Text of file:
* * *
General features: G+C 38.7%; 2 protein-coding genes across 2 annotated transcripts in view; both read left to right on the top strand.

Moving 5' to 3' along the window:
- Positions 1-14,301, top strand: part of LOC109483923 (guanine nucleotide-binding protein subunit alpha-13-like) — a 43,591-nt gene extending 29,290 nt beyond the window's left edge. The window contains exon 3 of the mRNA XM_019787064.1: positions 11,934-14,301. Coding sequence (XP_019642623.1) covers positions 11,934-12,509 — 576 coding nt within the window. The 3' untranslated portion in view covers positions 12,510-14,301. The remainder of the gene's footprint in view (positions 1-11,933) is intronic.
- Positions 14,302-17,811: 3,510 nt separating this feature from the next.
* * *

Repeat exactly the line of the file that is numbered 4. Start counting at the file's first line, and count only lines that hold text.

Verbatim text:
- Positions 14,302-17,811: 3,510 nt separating this feature from the next.